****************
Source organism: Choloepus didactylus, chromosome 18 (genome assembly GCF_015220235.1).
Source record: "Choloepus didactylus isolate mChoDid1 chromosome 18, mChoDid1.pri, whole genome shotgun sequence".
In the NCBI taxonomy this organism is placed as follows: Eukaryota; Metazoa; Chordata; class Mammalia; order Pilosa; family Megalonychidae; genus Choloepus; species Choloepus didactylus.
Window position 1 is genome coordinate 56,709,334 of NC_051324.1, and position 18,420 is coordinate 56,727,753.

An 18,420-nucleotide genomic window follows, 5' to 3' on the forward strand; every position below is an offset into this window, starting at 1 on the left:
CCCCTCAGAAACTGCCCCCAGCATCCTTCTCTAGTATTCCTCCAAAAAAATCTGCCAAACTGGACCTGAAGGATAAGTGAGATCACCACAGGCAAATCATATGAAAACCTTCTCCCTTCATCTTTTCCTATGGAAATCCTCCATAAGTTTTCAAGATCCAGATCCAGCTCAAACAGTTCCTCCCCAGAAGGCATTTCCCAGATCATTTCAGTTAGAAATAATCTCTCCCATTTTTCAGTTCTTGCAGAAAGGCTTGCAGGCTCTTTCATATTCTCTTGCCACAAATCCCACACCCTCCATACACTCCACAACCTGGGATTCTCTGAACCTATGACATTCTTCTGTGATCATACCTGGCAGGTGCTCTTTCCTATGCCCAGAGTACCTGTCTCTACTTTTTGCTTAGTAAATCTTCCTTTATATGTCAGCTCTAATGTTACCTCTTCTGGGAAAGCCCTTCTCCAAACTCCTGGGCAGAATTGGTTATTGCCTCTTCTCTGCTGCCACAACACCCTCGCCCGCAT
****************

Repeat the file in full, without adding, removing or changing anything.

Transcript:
Source organism: Choloepus didactylus, chromosome 18 (genome assembly GCF_015220235.1).
Source record: "Choloepus didactylus isolate mChoDid1 chromosome 18, mChoDid1.pri, whole genome shotgun sequence".
In the NCBI taxonomy this organism is placed as follows: Eukaryota; Metazoa; Chordata; class Mammalia; order Pilosa; family Megalonychidae; genus Choloepus; species Choloepus didactylus.
Window position 1 is genome coordinate 56,709,334 of NC_051324.1, and position 18,420 is coordinate 56,727,753.

An 18,420-nucleotide genomic window follows, 5' to 3' on the forward strand; every position below is an offset into this window, starting at 1 on the left:
CCCCTCAGAAACTGCCCCCAGCATCCTTCTCTAGTATTCCTCCAAAAAAATCTGCCAAACTGGACCTGAAGGATAAGTGAGATCACCACAGGCAAATCATATGAAAACCTTCTCCCTTCATCTTTTCCTATGGAAATCCTCCATAAGTTTTCAAGATCCAGATCCAGCTCAAACAGTTCCTCCCCAGAAGGCATTTCCCAGATCATTTCAGTTAGAAATAATCTCTCCCATTTTTCAGTTCTTGCAGAAAGGCTTGCAGGCTCTTTCATATTCTCTTGCCACAAATCCCACACCCTCCATACACTCCACAACCTGGGATTCTCTGAACCTATGACATTCTTCTGTGATCATACCTGGCAGGTGCTCTTTCCTATGCCCAGAGTACCTGTCTCTACTTTTTGCTTAGTAAATCTTCCTTTATATGTCAGCTCTAATGTTACCTCTTCTGGGAAAGCCCTTCTCCAAACTCCTGGGCAGAATTGGTTATTGCCTCTTCTCTGCTGCCACAACACCCTCGCCCGCAT